with Peasants Resting (1650, 91x133cm) _ Bloemaert lived to the age
of almost ninety. He was a contemporary of Rembrandt and yet he belonged
to the generation of Rembrandt's teachers. He was the leading representative
of the Utrecht Mannerists and the director and founder of the Utrecht Guild
of St Luke, but he continued to work well into the Baroque I7th century
when a third generation of landscape painters was already emerging. His
peasant landscape contains certain Mannerist elements such as the large
distance between the foreground objects and the sweeping horizon, or in
the way in which he has united contrasts. The aspects of Bloemaert's work
adopted by Dutch landscape painters are the picturesque elements evident
in his rendering of nature and architecture. The picturesque appeal of dilapidated
cottages, damaged thatching, broken fences and rotten tree trunks were to
become part and parcel of Netherlandish landscape painting. Bloemaert's
oeuvre also forges a link between Flemish and Dutch painting. While his
portrayals of mythological themes and biblical tales lean heavily on the
syntax of the international Flemish Mannerists, the dramatic realism of
his rural genre paintings influenced the Dutch artists.
The Marriage of Cupid and Psyche (1595, diameter 62cm) _ The subject marks the climax of the story of Cupid and Psyche as recounted by Apuleius in The Golden Ass (Books 4-6). The theme became popular with artists during the Renaissance and was also frequently depicted in the seventeenth century. The marriage of Cupid and Psyche took place in heaven on Mount Olympus after Psyche had endeavored in vain to win back Cupid's love on earth by a series of ordeals set by Venus. The chief protagonists in this banquet of the gods are seated facing the viewer in the centre of the composition. Venus and Mars embrace with Vulcan to the left and Bacchus to the right. The immediate foreground is dominated by Neptune and Mercury, who conveyed Psyche to heaven in order for her to be reunited with Cupid. Jupiter and Juno are set further back in the picture space on the far right. Apollo, holding a lyre, can be faintly discerned top left, while Fame accompanied by putti blows a fanfare. The story of Cupid and Psyche was not always depicted simply as a narrative, but sometimes in broad philosophical terms as an allegory of carnal and spiritual love.
The composition of the painting is inspired by a large engraving of the Marriage of Cupid and Psyche by Hendrik Goltzius, made after a drawing of 1587 by Bartholomeus Spranger. The rectangular format of the engraving was favored by Bloemaert for another version of the subject now at Aschaffenburg, Bavaria. This compositional dependency on Spranger's work is echoed in the similarity of style, which in turn suggests an early date of about 1595 for the painting. Bloemaert here provides a perfect demonstration of Mannerism in the complicated twisting poses, the severe foreshortening, the restless movement, and the dramatic gesticulation. These stylistic tendencies are given an added visual complexity by the circular format that was also often used by Goltzius for his prints of mythological subjects.
The painting formed part of a large group of pictures sold by the dealer William Frizell to Charles II in 1660. Of these, eleven were claimed by Frizell to have been in the collections of Rudolf II in Prague and Queen Christina of Sweden, including the present picture. However, no such painting seems to have been listed in the inventories of the collections of either of these famous patrons of the arts and so Frizell's claim remains unconfirmed.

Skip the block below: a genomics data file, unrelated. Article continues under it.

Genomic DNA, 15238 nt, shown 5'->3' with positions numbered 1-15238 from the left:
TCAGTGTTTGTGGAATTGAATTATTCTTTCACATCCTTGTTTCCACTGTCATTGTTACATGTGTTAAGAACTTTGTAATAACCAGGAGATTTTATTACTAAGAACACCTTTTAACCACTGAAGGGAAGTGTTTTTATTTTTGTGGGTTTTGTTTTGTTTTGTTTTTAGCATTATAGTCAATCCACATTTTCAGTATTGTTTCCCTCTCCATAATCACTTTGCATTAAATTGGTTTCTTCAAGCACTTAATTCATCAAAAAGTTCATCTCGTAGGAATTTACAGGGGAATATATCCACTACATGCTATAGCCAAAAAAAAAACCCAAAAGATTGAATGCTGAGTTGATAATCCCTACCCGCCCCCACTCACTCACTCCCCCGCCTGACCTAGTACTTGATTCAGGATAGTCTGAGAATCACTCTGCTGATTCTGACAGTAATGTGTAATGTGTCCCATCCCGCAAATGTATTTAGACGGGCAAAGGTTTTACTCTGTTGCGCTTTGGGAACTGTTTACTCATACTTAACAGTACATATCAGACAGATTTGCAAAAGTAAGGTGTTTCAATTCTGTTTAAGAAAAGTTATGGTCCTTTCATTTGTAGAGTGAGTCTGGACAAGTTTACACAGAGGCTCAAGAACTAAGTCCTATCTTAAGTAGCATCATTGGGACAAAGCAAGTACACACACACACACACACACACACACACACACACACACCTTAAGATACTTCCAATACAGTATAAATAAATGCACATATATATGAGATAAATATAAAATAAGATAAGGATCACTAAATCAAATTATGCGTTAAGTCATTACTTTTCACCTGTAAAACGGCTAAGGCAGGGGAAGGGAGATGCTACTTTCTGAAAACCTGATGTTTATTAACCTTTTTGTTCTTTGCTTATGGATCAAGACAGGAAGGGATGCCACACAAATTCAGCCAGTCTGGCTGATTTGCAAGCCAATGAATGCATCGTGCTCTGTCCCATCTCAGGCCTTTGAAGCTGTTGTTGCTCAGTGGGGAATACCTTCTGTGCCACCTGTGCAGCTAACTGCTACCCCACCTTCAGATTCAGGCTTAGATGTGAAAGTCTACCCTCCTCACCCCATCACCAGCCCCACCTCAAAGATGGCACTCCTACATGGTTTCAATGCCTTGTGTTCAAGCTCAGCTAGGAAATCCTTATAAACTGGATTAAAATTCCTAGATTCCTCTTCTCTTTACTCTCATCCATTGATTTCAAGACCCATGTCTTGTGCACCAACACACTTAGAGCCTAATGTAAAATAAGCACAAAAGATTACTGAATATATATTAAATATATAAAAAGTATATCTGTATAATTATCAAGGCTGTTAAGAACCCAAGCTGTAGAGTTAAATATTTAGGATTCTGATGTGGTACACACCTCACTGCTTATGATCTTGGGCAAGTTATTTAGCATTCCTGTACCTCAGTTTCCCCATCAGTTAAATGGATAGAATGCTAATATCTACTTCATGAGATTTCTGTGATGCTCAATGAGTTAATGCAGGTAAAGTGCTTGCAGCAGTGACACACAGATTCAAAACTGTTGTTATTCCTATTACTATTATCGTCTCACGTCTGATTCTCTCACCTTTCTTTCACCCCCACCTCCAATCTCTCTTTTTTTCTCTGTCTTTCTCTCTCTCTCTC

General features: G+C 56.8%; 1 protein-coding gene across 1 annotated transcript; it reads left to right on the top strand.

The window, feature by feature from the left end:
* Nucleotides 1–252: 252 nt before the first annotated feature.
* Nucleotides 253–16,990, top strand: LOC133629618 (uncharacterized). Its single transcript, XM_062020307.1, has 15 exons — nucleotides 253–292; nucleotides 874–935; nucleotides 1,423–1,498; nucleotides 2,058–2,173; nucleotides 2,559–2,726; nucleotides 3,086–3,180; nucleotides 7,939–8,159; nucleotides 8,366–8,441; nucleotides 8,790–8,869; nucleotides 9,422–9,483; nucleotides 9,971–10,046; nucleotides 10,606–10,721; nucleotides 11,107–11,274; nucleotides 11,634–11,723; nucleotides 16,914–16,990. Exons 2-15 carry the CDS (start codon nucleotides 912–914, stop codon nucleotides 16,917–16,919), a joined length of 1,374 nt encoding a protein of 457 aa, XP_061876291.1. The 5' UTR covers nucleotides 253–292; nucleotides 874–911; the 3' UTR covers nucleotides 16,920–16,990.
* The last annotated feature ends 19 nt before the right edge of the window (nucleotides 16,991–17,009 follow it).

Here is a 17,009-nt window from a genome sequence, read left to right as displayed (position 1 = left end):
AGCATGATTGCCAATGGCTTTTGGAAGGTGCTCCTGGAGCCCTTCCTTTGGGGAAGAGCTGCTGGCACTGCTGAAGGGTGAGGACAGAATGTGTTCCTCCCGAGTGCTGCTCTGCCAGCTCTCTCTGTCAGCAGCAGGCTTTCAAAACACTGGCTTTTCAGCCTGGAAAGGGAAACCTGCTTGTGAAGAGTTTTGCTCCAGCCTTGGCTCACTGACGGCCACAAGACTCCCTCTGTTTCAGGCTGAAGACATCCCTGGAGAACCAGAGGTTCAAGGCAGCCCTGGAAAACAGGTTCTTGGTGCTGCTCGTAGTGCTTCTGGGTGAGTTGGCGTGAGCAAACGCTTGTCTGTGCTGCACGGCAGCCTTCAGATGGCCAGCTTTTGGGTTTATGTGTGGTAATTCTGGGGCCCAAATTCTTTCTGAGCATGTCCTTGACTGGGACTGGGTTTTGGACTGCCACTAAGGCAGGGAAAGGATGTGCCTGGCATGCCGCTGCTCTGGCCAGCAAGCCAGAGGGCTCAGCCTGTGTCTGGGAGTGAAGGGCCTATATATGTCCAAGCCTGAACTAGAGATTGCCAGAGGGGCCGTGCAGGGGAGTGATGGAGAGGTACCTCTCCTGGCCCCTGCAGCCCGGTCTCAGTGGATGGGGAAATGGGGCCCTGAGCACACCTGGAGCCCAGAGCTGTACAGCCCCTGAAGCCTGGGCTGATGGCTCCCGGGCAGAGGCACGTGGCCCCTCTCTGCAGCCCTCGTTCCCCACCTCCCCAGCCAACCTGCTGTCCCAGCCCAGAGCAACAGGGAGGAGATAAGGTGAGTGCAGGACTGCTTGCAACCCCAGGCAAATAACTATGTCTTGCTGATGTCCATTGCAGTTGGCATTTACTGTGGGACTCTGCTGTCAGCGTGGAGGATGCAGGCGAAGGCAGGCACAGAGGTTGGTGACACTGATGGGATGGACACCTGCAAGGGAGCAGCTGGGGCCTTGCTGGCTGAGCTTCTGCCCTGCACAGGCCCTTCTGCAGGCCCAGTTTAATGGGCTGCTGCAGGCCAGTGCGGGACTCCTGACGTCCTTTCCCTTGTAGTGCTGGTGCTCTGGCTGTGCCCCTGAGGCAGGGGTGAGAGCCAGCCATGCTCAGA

The Bagpiper Shepherd & Sherpherdess (1627)
Died on 25 December 1983: Joàn
Mirò, at his home in Majorca, Catalán surrealist
painter and sculptor born on 20 April 1893 in Barcelona.
Joàn Mirò, pintor catalán.
One of the foremost exponents of abstract art and Surrealist fantasy. Influence of Paul Klee is apparent in "dream pictures" and "imaginary landscapes" of the late 1920s. Mature style sprang from the tension between fanciful, poetic impulse and a vision of the harshness of modern life. Worked extensively in lithography. Produced numerous murals, tapestries, and sculptures for public spaces.
Joàn Mirò's surrealist works, with their subject matter drawn from the realm of memory and imaginative fantasy, are some of the most original of the 20th century. Mirò was born in Barcelona and studied at the Barcelona School of Fine Arts and the Academia Galí. His work before 1920 shows wide-ranging influences, including the bright colors of the Fauves, the broken forms of cubism, and the powerful, flat two-dimensionality of Catalan folk art and Romanesque church frescoes of his native Spain. He moved to Paris in 1920, where, under the influence of surrealist poets and writers, he evolved his mature style. Mirò drew on memory, fantasy, and the irrational to create works of art that are visual analogues of surrealist poetry. These dreamlike visions, such as Harlequin's Carnival (1925) or Dutch Interior (1928), often have a whimsical or humorous quality, containing images of playfully distorted animal forms, twisted organic shapes, and odd geometric constructions. The forms of his paintings are organized against flat neutral backgrounds and are painted in a limited range of bright colors, especially blue, red, yellow, green, and black. Amorphous amoebic shapes alternate with sharply drawn lines, spots, and curlicues, all positioned on the canvas with seeming nonchalance. Mirò later produced highly generalized, ethereal works in which his organic forms and figures are reduced to abstract spots, lines, and bursts of colors. Mirò also experimented in a wide array of other media, devoting himself to etchings and lithographs for several years in the 1950s and also working in watercolor, pastel, collage, and paint on copper and masonite. His ceramic sculptures are especially notable, in particular his two large ceramic murals for the UNESCO building in Paris (Wall of the Moon and Wall of the Sun, 1957-59). Mirò died in Majorca, Spain.